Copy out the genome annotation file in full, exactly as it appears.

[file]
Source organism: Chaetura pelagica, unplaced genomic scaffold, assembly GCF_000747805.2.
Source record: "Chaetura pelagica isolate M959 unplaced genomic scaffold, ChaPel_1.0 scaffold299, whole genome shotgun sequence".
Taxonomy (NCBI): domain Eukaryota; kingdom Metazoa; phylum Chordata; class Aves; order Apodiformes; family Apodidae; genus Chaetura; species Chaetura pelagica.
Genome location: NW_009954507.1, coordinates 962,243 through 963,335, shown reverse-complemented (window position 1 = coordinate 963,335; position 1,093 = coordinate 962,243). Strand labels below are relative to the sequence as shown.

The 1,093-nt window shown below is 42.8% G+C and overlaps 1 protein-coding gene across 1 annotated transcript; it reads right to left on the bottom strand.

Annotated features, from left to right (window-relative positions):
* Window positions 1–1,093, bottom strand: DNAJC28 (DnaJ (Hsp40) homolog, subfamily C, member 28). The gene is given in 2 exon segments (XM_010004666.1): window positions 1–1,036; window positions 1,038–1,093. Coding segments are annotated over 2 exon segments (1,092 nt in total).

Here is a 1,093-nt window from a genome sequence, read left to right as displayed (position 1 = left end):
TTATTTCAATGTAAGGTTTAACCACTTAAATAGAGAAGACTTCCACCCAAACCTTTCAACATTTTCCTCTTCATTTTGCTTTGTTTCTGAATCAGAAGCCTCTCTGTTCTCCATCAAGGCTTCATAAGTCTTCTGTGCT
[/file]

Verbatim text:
Source organism: Chaetura pelagica, unplaced genomic scaffold, assembly GCF_000747805.2.
Source record: "Chaetura pelagica isolate M959 unplaced genomic scaffold, ChaPel_1.0 scaffold299, whole genome shotgun sequence".
Taxonomy (NCBI): domain Eukaryota; kingdom Metazoa; phylum Chordata; class Aves; order Apodiformes; family Apodidae; genus Chaetura; species Chaetura pelagica.
Genome location: NW_009954507.1, coordinates 962,243 through 963,335, shown reverse-complemented (window position 1 = coordinate 963,335; position 1,093 = coordinate 962,243). Strand labels below are relative to the sequence as shown.

The 1,093-nt window shown below is 42.8% G+C and overlaps 1 protein-coding gene across 1 annotated transcript; it reads right to left on the bottom strand.

Annotated features, from left to right (window-relative positions):
* Window positions 1–1,093, bottom strand: DNAJC28 (DnaJ (Hsp40) homolog, subfamily C, member 28). The gene is given in 2 exon segments (XM_010004666.1): window positions 1–1,036; window positions 1,038–1,093. Coding segments are annotated over 2 exon segments (1,092 nt in total).

Here is a 1,093-nt window from a genome sequence, read left to right as displayed (position 1 = left end):
TTATTTCAATGTAAGGTTTAACCACTTAAATAGAGAAGACTTCCACCCAAACCTTTCAACATTTTCCTCTTCATTTTGCTTTGTTTCTGAATCAGAAGCCTCTCTGTTCTCCATCAAGGCTTCATAAGTCTTCTGTGCT